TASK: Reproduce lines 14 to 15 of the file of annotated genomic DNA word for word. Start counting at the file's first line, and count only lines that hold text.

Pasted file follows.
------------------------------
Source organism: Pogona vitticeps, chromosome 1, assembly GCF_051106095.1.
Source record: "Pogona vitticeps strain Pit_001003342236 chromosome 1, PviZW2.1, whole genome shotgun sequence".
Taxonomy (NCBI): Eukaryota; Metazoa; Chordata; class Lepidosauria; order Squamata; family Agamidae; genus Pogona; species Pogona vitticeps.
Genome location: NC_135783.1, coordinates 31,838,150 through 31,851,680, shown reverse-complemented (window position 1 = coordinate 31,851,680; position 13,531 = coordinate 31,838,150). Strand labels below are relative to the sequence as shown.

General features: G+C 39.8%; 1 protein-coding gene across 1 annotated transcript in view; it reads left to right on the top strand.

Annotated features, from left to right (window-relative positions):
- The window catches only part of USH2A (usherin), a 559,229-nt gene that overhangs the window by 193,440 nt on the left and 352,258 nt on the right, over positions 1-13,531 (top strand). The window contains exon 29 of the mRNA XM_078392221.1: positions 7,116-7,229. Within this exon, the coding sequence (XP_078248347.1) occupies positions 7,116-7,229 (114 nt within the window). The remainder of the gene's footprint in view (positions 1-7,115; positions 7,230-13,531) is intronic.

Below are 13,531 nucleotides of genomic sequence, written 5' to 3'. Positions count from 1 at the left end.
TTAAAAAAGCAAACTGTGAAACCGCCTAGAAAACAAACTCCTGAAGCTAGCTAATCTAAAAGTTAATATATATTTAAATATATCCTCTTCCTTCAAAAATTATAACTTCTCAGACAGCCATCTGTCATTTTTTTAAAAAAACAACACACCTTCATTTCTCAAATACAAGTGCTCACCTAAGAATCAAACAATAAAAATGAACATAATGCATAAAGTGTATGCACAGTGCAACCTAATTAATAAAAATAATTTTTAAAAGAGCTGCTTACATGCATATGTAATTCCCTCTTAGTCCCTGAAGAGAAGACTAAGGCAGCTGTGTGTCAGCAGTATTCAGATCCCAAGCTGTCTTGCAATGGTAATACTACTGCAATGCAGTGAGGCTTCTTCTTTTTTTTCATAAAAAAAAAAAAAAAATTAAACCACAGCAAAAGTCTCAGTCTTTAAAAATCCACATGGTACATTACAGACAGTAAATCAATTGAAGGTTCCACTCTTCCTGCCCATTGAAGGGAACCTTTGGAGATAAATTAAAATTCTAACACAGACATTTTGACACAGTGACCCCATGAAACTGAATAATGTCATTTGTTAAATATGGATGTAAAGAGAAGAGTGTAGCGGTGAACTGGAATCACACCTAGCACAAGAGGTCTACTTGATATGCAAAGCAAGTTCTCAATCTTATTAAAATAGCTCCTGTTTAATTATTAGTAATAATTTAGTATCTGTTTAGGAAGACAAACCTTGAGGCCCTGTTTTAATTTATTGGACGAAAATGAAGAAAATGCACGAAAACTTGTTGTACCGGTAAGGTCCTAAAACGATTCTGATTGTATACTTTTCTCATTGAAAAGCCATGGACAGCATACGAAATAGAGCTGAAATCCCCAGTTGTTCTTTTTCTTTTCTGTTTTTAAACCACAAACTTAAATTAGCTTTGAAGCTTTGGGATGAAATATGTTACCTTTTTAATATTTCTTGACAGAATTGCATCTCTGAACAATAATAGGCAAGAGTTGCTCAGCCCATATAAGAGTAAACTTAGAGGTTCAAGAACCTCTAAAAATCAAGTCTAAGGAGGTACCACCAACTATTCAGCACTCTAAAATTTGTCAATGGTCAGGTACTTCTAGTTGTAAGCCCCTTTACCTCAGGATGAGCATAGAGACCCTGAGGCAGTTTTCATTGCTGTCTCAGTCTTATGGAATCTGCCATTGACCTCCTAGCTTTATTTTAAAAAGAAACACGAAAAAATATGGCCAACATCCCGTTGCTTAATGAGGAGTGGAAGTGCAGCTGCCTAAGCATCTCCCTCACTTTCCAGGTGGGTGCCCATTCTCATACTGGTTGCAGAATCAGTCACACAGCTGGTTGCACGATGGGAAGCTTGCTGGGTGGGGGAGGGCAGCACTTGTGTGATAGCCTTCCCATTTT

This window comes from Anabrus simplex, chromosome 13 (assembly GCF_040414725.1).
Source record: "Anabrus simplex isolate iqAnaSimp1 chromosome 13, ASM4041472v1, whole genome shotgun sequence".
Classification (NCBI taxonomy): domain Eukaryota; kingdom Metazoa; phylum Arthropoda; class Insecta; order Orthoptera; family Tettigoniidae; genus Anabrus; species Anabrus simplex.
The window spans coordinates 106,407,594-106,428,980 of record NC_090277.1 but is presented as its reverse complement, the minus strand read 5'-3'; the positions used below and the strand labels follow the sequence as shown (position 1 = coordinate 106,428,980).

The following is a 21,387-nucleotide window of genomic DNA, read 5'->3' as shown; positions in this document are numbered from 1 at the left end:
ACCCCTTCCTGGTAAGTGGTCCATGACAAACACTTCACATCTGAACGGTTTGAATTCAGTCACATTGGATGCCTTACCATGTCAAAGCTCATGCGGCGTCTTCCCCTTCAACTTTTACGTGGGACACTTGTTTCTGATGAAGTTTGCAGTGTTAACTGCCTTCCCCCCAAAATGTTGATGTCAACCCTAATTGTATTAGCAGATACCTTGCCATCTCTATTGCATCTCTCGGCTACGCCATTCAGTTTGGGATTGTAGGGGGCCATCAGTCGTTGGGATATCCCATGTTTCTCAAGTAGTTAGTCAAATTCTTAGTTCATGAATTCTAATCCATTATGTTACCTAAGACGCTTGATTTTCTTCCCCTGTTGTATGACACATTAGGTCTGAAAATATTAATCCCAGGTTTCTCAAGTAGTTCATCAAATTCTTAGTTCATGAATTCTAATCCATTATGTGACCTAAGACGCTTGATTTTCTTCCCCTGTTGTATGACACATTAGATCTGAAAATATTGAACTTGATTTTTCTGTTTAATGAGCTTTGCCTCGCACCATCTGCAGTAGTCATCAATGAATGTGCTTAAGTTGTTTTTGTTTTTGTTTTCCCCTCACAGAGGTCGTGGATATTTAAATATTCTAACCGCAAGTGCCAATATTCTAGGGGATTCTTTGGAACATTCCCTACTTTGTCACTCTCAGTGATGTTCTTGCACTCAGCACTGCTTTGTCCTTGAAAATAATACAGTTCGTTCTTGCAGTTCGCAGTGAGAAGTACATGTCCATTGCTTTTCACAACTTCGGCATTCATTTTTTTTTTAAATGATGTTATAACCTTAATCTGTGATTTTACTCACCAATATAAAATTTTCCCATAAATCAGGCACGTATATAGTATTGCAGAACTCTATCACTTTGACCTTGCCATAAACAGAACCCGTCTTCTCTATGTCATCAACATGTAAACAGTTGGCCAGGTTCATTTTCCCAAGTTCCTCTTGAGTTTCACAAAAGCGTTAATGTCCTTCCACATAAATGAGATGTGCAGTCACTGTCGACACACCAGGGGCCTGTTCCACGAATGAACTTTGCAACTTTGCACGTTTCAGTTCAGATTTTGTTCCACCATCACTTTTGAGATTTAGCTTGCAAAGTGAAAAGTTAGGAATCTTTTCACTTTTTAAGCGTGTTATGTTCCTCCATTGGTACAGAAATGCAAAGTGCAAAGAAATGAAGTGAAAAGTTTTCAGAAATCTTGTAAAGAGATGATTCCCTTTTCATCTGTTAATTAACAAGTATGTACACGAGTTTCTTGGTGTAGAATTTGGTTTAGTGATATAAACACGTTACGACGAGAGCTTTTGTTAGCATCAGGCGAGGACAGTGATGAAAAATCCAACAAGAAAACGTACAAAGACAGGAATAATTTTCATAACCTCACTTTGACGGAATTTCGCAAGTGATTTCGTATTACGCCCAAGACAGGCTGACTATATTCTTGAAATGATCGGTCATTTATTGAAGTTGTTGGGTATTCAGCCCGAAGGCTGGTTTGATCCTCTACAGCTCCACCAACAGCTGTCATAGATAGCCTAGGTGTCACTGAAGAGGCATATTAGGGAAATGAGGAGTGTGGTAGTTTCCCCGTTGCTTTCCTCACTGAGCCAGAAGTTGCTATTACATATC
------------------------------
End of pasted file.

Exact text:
The following is a 21,387-nucleotide window of genomic DNA, read 5'->3' as shown; positions in this document are numbered from 1 at the left end:
ACCCCTTCCTGGTAAGTGGTCCATGACAAACACTTCACATCTGAACGGTTTGAATTCAGTCACATTGGATGCCTTACCATGTCAAAGCTCATGCGGCGTCTTCCCCTTCAACTTTTACGTGGGACACTTGTTTCTGATGAAGTTTGCAGTGTTAACTGCCTTCCCCCCAAAATGTTGATGTCAACCCTAATTGTATTAGCAGATACCTTGCCATCTCTATTGCATCTCTCGGCTACGCCATTCAGTTTGGGATTGTAGGGGGCCATCAGTCGTTGGGATATCCCATGTTTCTCAAGTAGTTAGTCAAATTCTTAGTTCATGAATTCTAATCCATTATGTTACCTAAGACGCTTGATTTTCTTCCCCTGTTGTATGACACATTAGGTCTGAAAATATTAATCCCAGGTTTCTCAAGTAGTTCATCAAATTCTTAGTTCATGAATTCTAATCCATTATGTGACCTAAGACGCTTGATTTTCTTCCCCTGTTGTATGACACATTAGATCTGAAAATATTGAACTTGATTTTTCTGTTTAATGAGCTTTGCCTCGCACCATCTGCAGTAGTCATCAATGAATGTGCTTAAGTTGTTTTTGTTTTTGTTTTCCCCTCACAGAGGTCGTGGATATTTAAATATTCTAACCGCAAGTGCCAATATTCTAGGGGATTCTTTGGAACATTCCCTACTTTGTCACTCTCAGTGATGTTCTTGCACTCAGCACTGCTTTGTCCTTGAAAATAATACAGTTCGTTCTTGCAGTTCGCAGTGAGAAGTACATGTCCATTGCTTTTCACAACTTCGGCATTCATTTTTTTTTTAAATGATGTTATAACCTTAATCTGTGATTTTACTCACCAATATAAAATTTTCCCATAAATCAGGCACGTATATAGTATTGCAGAACTCTATCACTTTGACCTTGCCATAAACAGAACCCGTCTTCTCTATGTCATCAACATGTAAACAGTTGGCCAGGTTCATTTTCCCAAGTTCCTCTTGAGTTTCACAAAAGCGTTAATGTCCTTCCACATAAATGAGATGTGCAGTCACTGTCGACACACCAGGGGCCTGTTCCACGAATGAACTTTGCAACTTTGCACGTTTCAGTTCAGATTTTGTTCCACCATCACTTTTGAGATTTAGCTTGCAAAGTGAAAAGTTAGGAATCTTTTCACTTTTTAAGCGTGTTATGTTCCTCCATTGGTACAGAAATGCAAAGTGCAAAGAAATGAAGTGAAAAGTTTTCAGAAATCTTGTAAAGAGATGATTCCCTTTTCATCTGTTAATTAACAAGTATGTACACGAGTTTCTTGGTGTAGAATTTGGTTTAGTGATATAAACACGTTACGACGAGAGCTTTTGTTAGCATCAGGCGAGGACAGTGATGAAAAATCCAACAAGAAAACGTACAAAGACAGGAATAATTTTCATAACCTCACTTTGACGGAATTTCGCAAGTGATTTCGTATTACGCCCAAGACAGGCTGACTATATTCTTGAAATGATCGGTCATTTATTGAAGTTGTTGGGTATTCAGCCCGAAGGCTGGTTTGATCCTCTACAGCTCCACCAACAGCTGTCATAGATAGCCTAGGTGTCACTGAAGAGGCATATTAGGGAAATGAGGAGTGTGGTAGTTTCCCCGTTGCTTTCCTCACTGAGCCAGAAGTTGCTATTACATATC